Skip to main content

EV cost of ownership is about the same as gas-powered vehicles: Study

The affordability of electric cars may be about to change in the UK — Could the same happen here?

While things got really bad for U.S. drivers when Russia invaded Ukraine, owning and driving a car has always been more expensive for people that live in Britain. Not only are their gas prices higher than ours, but they also have to pay taxes for using public roads based on their vehicle’s official CO2 emissions. Because of the rising costs of energy because of the ongoing war, the high cost of fuel, and the introduction of a new Vehicle Excise Duty (VED), electric vehicles are getting close to costing the same amount to run as a gas-powered vehicle across the pond.

The UK’s Inews claims that Britain is about to introduce a VED for electric vehicles to use public roads. EV owners will now be expected to pay up to £165 a year to drive their vehicles on public roads. Electric cars were exempt from VED, which was one way the government tried to incentive people to make the switch to an EV. But starting in April 2025, that won’t be the case. The outlet claims that forcing EV owners to pay a VED of £165 a year will help the government raise £1.6 billion. Drivers that purchase a new electric car after April 2025 will pay a VED rate of £10 per year for the first after, and then it becomes £165 a year.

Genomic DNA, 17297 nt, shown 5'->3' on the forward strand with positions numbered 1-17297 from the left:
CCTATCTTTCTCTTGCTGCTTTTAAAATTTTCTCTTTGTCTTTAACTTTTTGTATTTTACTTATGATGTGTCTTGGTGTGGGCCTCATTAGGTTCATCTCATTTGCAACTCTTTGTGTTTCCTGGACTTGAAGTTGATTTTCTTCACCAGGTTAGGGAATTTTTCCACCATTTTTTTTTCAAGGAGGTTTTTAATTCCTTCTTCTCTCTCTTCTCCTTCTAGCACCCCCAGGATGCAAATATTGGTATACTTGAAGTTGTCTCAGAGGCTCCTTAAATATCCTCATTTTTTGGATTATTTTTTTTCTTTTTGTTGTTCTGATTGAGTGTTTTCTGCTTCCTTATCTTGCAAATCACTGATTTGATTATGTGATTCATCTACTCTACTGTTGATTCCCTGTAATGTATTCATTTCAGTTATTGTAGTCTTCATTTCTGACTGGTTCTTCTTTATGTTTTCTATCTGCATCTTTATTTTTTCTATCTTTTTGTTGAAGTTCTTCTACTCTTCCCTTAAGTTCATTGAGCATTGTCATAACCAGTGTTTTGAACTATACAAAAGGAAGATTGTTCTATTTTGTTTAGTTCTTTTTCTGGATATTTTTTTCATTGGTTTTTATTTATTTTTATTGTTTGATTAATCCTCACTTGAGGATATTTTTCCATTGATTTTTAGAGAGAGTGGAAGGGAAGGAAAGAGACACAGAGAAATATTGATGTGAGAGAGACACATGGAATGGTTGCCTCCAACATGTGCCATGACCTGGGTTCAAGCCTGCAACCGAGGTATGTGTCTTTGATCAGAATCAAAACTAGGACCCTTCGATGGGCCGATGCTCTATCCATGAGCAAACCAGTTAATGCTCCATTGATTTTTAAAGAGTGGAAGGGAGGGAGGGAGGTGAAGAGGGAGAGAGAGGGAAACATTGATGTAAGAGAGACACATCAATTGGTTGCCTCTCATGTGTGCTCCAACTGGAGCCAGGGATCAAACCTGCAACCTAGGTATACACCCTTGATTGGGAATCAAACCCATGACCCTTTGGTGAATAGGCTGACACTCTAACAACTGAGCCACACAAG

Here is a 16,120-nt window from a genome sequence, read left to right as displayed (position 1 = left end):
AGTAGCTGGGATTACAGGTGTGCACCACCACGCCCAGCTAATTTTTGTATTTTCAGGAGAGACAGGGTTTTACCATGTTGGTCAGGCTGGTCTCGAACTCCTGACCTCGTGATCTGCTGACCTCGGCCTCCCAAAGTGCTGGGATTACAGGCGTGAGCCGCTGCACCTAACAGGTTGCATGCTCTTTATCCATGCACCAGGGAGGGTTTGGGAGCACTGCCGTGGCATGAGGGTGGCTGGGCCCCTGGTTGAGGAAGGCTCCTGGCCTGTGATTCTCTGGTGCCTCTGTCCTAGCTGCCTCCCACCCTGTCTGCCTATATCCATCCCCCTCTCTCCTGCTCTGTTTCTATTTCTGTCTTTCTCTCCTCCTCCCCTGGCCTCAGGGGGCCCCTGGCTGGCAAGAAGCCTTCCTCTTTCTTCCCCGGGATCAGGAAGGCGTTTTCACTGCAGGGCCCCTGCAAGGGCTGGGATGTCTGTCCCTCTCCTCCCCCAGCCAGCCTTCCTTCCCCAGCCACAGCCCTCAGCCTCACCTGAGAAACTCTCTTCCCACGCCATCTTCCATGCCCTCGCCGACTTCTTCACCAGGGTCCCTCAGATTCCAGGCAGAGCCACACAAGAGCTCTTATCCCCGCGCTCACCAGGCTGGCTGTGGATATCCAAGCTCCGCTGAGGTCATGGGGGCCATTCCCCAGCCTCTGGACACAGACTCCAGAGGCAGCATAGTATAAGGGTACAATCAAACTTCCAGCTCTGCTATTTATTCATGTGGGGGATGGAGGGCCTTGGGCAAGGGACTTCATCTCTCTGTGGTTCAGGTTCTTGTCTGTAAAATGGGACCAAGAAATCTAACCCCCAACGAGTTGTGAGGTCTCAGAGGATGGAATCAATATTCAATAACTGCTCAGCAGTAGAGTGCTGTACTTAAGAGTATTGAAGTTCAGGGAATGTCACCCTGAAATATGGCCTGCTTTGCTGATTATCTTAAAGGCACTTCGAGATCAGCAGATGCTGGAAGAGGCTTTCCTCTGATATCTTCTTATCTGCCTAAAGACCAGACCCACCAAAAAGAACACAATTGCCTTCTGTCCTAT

Front end angle of 2021 Porsche Tacan Turbo S on a race track in front of an office building.

With the new VED, electric vehicles are getting close to costing the same amount of money as gas- and diesel-powered vehicles to run. Data from the RAC’s Charge Watch states that an average-sized family vehicle with a 64-kWh battery pack costs 13 pence per mile to drive in May 2022. That’s for an EV that routinely gets charged at a public charging station. The price per mile rose to 18 pence in September 2022. In September, a gas-powered car cost 19 pence per mile to drive, while a diesel vehicle cost 21 pence per mile.

The outlet, citing research from AA, claims that high electricity prices are a large factor for consumers looking to switch to an electric vehicle, as it has delayed more than 70% of drivers from choosing an EV. With electric cars being more efficient than gas- and diesel-powered vehicles and Britain choosing to ban these cars in 2030, the AA believes that the VED for electric cars should be more affordable.

Since America doesn’t charge any fees to use roads based on emissions, you have to pay tolls to get through tunnels, over bridges, and to bypass traffic, gas-powered vehicles will be more affordable to own and drive than electric cars for quite a long time. Plus, could you imagine the government trying to tax people to use roads based on their cars’ CO2 emissions? What would all the people that daily drive large pickup trucks for no reason do? The People’s Convoy would certainly have a field day if that ever happened.

Editors' Recommendations

Joel Patel
Former Digital Trends Contributor
Joel Patel is a Northern Virginia native that became enamored with cars at a young age when he was tasked with holding the…
Buying an electric vehicle? Here’s how to install an EV charger in your home